A man holds a Colt AR-15 semi-automatic rifle- similiar to what police will be armed with in Compton  Photo: Getty

A man holds a Colt AR-15 semi-automatic rifle. Photo: Getty

School police will be armed with semi-automatic weapons in the gang-ridden Los Angeles suburb of Compton.

Officers say they need AR-15 assault weapons to prevent a massacre. Some recent school shooters have used rifles with high capacity magazines and worn body armor.

William Wu, Compton police chief, told the school board that rifles are more accurate than handguns and could “save lives.”

Some students and parents “expressed concern” over the militarization of the campus police force, reports the Telegraph.

Carnival of Homeschooling

Janice Campbell is hosting this week’s Carnival of Homeschooling.

16-year-old arrested for ‘killing’ dinosaur

Assigned to write a Facebook-style “status” update about himself, a 16-year-old South Carolina boy wrote that he’d “killed my neighbor’s pet dinosaur.” In a second “status,” Alex Stone used the word “gun” and the phrase “take care of the business.”

He was arrested for disorderly conduct and led away in handcuffs. Stone also was suspended from Summerville High School.

“Summerville police officials say Stone’s bookbag and locker were searched on Tuesday, and a gun was not found,” reports NBC.

But did they search for the dead dinosaur?

Who wants schools run like businesses?

“Today’s education reformers believe that schools are broken and that business can supply the remedy,” wrote David Kirp in a New York Times op-ed.

Don’t beat up the strawman, responds Andrew Rotherham on Eduwonk. The only people who think schools should run like businesses are business people. It would be more accurate to say that “reformers believe there are lessons to be learned from other sectors, including business, the non-profit sector, the military, medicine, and other professions.”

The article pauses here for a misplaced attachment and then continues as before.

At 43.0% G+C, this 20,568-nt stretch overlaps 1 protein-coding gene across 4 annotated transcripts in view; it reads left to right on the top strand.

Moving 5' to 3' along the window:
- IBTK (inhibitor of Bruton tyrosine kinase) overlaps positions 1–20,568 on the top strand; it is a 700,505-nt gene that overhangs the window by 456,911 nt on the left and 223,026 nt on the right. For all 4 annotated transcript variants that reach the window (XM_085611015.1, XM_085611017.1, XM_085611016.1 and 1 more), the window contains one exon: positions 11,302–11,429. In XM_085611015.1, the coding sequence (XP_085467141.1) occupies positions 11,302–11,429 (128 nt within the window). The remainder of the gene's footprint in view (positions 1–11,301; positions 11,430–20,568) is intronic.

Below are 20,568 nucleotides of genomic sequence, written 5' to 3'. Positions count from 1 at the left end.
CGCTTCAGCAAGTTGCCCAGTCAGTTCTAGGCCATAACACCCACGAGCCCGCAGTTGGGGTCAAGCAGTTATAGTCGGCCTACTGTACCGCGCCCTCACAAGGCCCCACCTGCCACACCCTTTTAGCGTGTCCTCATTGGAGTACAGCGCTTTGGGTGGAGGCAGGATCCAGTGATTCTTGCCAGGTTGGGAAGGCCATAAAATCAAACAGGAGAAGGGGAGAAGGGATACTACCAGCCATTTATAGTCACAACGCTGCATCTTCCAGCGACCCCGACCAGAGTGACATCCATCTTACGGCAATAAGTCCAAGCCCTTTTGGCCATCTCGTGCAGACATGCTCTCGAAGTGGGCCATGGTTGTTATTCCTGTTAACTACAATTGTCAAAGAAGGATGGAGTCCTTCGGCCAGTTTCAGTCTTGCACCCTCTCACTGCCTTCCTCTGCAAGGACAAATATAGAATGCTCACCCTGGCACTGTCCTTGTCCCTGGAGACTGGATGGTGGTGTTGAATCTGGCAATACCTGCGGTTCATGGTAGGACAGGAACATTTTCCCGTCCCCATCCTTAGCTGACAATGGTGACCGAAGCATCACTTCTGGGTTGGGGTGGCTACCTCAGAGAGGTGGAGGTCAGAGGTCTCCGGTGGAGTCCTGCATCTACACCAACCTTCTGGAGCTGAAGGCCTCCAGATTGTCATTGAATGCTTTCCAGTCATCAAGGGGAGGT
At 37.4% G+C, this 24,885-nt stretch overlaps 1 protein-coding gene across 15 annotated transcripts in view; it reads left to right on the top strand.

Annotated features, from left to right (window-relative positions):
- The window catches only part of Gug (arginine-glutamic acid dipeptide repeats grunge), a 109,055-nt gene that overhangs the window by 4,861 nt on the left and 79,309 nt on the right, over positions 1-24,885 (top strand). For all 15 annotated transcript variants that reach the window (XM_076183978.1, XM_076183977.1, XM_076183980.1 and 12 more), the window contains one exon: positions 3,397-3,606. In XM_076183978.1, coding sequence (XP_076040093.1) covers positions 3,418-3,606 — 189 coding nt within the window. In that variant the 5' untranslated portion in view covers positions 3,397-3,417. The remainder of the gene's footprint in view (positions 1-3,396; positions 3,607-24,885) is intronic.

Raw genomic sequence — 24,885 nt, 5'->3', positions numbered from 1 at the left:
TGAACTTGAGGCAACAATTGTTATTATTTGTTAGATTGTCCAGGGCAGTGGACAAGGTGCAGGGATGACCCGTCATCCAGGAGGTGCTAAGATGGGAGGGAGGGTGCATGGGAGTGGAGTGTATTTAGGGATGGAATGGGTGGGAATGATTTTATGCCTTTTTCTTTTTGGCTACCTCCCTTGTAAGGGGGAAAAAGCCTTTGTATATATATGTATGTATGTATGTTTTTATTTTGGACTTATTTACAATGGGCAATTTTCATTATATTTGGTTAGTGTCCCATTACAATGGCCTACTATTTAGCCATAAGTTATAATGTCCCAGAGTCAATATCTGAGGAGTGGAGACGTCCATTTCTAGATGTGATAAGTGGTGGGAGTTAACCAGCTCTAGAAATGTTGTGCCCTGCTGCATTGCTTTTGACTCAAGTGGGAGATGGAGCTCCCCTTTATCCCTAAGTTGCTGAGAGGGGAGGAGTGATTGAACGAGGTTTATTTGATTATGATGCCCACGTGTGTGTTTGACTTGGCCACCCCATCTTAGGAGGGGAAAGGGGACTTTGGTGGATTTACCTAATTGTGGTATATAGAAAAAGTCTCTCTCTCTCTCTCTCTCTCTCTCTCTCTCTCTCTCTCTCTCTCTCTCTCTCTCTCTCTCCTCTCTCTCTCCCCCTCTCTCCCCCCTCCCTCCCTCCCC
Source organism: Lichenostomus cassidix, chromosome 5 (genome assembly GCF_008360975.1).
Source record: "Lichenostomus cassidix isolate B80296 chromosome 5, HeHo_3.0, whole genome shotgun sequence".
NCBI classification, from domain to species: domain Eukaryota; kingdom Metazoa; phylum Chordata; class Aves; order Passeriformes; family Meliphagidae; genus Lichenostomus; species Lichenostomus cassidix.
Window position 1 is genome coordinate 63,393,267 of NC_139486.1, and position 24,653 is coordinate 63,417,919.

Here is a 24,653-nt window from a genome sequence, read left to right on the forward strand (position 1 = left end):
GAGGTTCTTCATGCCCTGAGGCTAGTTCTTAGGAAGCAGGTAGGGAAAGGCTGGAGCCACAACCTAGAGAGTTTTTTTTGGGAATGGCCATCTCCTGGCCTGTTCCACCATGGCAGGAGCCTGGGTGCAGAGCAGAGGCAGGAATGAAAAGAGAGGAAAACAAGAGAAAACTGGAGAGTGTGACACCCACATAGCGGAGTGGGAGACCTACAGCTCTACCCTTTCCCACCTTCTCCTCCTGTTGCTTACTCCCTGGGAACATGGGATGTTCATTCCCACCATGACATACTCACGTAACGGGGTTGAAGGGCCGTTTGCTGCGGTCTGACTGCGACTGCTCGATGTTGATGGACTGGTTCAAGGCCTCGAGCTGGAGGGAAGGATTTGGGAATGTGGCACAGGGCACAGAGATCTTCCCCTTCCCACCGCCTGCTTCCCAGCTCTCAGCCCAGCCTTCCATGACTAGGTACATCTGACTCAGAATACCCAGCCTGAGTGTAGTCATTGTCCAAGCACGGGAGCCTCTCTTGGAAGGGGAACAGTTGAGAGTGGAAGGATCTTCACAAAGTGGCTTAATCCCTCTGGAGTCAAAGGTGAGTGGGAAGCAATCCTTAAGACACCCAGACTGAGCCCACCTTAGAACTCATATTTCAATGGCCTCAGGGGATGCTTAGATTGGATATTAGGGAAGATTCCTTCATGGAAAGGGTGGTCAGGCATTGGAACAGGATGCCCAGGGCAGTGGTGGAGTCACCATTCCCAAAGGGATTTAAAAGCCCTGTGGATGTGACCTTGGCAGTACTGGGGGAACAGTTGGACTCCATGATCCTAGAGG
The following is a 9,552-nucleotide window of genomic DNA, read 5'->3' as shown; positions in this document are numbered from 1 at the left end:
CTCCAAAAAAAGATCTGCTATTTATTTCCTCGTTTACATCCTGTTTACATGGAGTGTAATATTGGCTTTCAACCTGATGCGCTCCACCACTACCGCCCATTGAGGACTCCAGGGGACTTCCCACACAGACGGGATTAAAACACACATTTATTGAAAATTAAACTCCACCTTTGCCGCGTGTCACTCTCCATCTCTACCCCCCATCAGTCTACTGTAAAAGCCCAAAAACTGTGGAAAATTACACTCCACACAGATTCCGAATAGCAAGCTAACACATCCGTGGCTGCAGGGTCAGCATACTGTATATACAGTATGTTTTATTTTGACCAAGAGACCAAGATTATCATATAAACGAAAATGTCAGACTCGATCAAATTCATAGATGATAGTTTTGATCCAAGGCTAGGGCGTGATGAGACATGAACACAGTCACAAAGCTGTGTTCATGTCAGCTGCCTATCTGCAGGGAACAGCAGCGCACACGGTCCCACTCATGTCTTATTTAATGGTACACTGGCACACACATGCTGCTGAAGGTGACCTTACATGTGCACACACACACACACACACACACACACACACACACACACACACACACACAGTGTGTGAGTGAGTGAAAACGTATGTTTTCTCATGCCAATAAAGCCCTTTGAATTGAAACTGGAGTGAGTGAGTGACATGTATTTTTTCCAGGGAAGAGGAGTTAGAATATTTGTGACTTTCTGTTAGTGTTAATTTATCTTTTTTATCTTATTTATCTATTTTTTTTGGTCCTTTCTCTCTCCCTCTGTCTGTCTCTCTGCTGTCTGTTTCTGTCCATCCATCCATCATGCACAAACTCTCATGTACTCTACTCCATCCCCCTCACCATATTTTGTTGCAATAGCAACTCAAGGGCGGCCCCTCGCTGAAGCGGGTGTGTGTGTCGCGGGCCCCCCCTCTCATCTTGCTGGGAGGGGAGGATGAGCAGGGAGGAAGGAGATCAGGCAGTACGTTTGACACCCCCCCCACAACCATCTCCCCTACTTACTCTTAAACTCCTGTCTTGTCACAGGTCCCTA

Kirp also writes, “High-stakes reading and math tests are treated as the single metric of success, the counterpart to the business bottom line.”

Who says this? asks Eduwonk. It’s not reformers.

To varying degrees reformers believe that accountability systems can’t capture everything that matters about schools and the best way to capture those other elements is by giving parents choice.

. . . the only people essentially arguing that test scores or similar metrics alone are the only way to judge schools are those (who) . . . believe that more centralized systems, like those often found in Europe, provide more coherence and that choice is a distraction.

You won’t find those people in the reform world, he writes.

“Structural reform” is “a way to increase the quality of relationships that educators have with each other – and with their students,” writes Neerav Kingland, who also urges mercy for strawmen.

ACT: College readiness gap is wide

Only 26 percent of 2014 graduates who took the ACT are prepared to succeed in college, according to ACT’s college readiness report. Another 13 percent passed three out of four benchmarks in English, reading, math and science. Thirty-one percent didn’t pass a single benchmark and 16 percent passed only one.

That’s no worse than in previous years, despite the growing number of students taking the test.

Nationwide, 57 percent of the class of 2014 took the ACT. While 86 percent want to go to college, but some live in states that require all students to take a college admissions exam. Last year, only 69 percent of ACT test takers actually enrolled in college that fall.

A student who meets a benchmark has a 50 percent chance of earning a B or higher, or a 75 chance of a C or higher in first-year college courses, estimates ACT.

While 57 percent of Asian-Americans and 49 percent of whites met three or more benchmarks, that dropped to 23 percent for Latinos and 11 percent for  African-American test-takers.

Overall, 64 percent of test takers tested as college-ready in English, 44 percent in reading, 43 percent in math and 37 percent in science.

Average composite scores ranged from 23.5 for Asians, 22.3 for whites, 18.8 for Latinos and 17 for blacks.

Massachusetts students had the highest composite score, 24.3 points. Hawaii ranked lowest, with an average of 18.2.

40% of transfers lose all credits

More than a third of college students transfer, losing an average of 13 college credits, according to a new federal study. Nearly 40 percent of transfer students get no credit at all, losing nearly a full year of credits, on average. That costs them time and money.